[I did this interview with Steven Klein in Berlin, in 2005. It feels particularly relevant now, in light of his recent work with Madonna, so I thought I’d repost it.]
So what do a photographer and a writer, who, in their own ways, incorporate notions of fashion, fetish, and celebrity into their work, talk about? Do they talk about sex or fashion? Do they dish the dirt about which celebrity is harder to work with? Not really. Instead, they talk about identity, and what shapes it–and about art, and what isn’t.
So what isn’t art? In Steven Klein’s opinion, his work isn’t, which is ironic, since his current exhibition, X-STaTIC PRO=CeSS, has just opened at Berlin’s Camera Work gallery. The installation, which features a combination of photographs, video, and audio of Madonna in startling costumes and even more startling positions, originally debuted last year at New York City’s infamous Deitch Gallery (also home to some of Fischerspooner’s more extravagant performances), before traveling throughout the world, in an international array of art galleries and, in modified form, on massive screens during Madonna’s last tour.
A rather surprising succession of events for “not art.”
So if X-STaTIC PRO=CeSS isn’t art, then what is it? Art is separate from commerce, and his work is about commerce, Klein says, therefore his work isn’t art. Simple as that.
“So what is it?” I asked, thinking it can’t be that simple.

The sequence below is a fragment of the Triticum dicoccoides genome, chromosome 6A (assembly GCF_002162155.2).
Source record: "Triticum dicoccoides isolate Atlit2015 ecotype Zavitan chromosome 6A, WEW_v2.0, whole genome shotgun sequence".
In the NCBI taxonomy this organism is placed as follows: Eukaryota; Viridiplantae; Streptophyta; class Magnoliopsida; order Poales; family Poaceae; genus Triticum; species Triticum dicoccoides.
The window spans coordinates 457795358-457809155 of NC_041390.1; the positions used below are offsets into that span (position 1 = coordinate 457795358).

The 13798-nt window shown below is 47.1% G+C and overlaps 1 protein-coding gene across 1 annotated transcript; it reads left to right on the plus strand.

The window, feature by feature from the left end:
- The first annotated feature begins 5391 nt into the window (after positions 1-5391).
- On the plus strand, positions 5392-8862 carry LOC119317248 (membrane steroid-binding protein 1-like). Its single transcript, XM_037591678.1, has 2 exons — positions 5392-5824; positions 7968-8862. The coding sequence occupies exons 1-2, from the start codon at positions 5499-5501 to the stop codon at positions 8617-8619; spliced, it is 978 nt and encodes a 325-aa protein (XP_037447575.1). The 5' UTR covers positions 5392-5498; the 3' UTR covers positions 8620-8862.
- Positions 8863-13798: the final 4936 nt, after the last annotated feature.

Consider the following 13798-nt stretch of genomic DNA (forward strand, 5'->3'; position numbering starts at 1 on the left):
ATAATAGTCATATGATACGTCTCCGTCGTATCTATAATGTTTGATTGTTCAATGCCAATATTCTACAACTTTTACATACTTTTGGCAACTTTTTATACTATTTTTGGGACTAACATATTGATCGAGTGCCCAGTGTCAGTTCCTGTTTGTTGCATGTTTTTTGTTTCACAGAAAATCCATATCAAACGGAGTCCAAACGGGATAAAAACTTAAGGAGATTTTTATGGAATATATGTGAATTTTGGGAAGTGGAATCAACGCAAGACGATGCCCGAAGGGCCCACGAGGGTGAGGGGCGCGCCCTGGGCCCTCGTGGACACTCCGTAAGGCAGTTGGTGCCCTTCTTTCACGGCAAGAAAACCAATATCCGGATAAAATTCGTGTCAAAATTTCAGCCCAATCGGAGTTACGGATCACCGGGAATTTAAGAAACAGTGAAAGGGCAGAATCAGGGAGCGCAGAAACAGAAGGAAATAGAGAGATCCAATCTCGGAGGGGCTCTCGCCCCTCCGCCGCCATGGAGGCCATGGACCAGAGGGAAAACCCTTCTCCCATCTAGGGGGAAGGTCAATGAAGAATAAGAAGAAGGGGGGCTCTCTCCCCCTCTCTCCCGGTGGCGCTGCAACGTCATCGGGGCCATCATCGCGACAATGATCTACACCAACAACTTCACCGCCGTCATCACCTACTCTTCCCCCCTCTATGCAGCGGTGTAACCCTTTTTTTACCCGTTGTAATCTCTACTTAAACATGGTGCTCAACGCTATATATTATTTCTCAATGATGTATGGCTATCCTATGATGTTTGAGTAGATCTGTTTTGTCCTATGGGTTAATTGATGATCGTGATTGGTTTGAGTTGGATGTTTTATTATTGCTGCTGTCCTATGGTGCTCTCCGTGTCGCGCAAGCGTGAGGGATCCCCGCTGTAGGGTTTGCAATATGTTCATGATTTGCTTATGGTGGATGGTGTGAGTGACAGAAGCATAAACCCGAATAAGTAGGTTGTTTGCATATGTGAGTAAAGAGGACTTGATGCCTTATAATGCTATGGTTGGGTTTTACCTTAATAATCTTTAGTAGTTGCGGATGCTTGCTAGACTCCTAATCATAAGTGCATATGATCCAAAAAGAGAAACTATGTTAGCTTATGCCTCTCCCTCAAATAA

He thought for a moment. “Images.”
“Images? Then what separates it from wallpaper?”
If nothing separates Klein’s transgressive, controversial (occasionally banned in the USA) photographs of Brad Pitt, Pink, and almost anyone that’s anyone–or, better said, almost anyone with an image to subvert and deconstruct–from wallpaper, Laura Ashley might need to re-evaluate marketing strategy, as the home decorating market might be turned upside down.
So if his “images” aren’t art, why are they in galleries? Because that’s where they sell, he explained, and, bottom line, Klein is about selling–ideas, clothes, underwear, and repackaged pop icons–and sell his images do, making Klein one of the busiest fashion photographers working today. His client list features the best in the business, and it almost makes you wonder who hasn’t called him up–McQueen, Dsquared2, Calvin Klein, Yves Saint Laurent, Madonna all seem to want Klein to rebrand them.
And rebrand he does. Not with the glossy perfection of Herb Ritts or the happy healthiness of Bruce Weber, but in the post nuclear holocaust wasteland of KleinWorld, complete with barren landscapes, frequent fires, and abandoned warehouses in which the models are posed like awkward figurines and the lighting often appears a couple notches too harsh.
It seems like a lucky accident that Anna Wintour is such a Klein supporter, because it allows us to find his work in Vogue, and it allows Conde Nast to fund Klein’s various whims (fashion spreads, for instance, without clothing credits), and it’s hard not to be glad that Dolce and Gabbana hired Klein for their Summer campaign – after all, it enabled us to see what Klein does when told to “think Elvis.”
Ah, the fusion of fashion and art, perhaps as inevitable as the coupling of rockstar and supermodel! The accessibility of his work, and its commercial ties, may allow Klein to detach himself from the art scene, but does it really exclude his work with the same clean precision? His images may appear more often on the pages of Vogue than in galleries, but on the definition of art, I’d still have to disagree with him.
If, according to the Merriam-Webster dictionary, art is the “conscious use of skill and creative imagination especially in the production of aesthetic objects,” wouldn’t that include Klein, however unwillingly?
How appropriate that, when pressed to pick an icon, a mentor, someone whose work inspires him, the only name Klein mentions is Warhol, perhaps the man most well known for blurring the boundaries of what could be defined as art.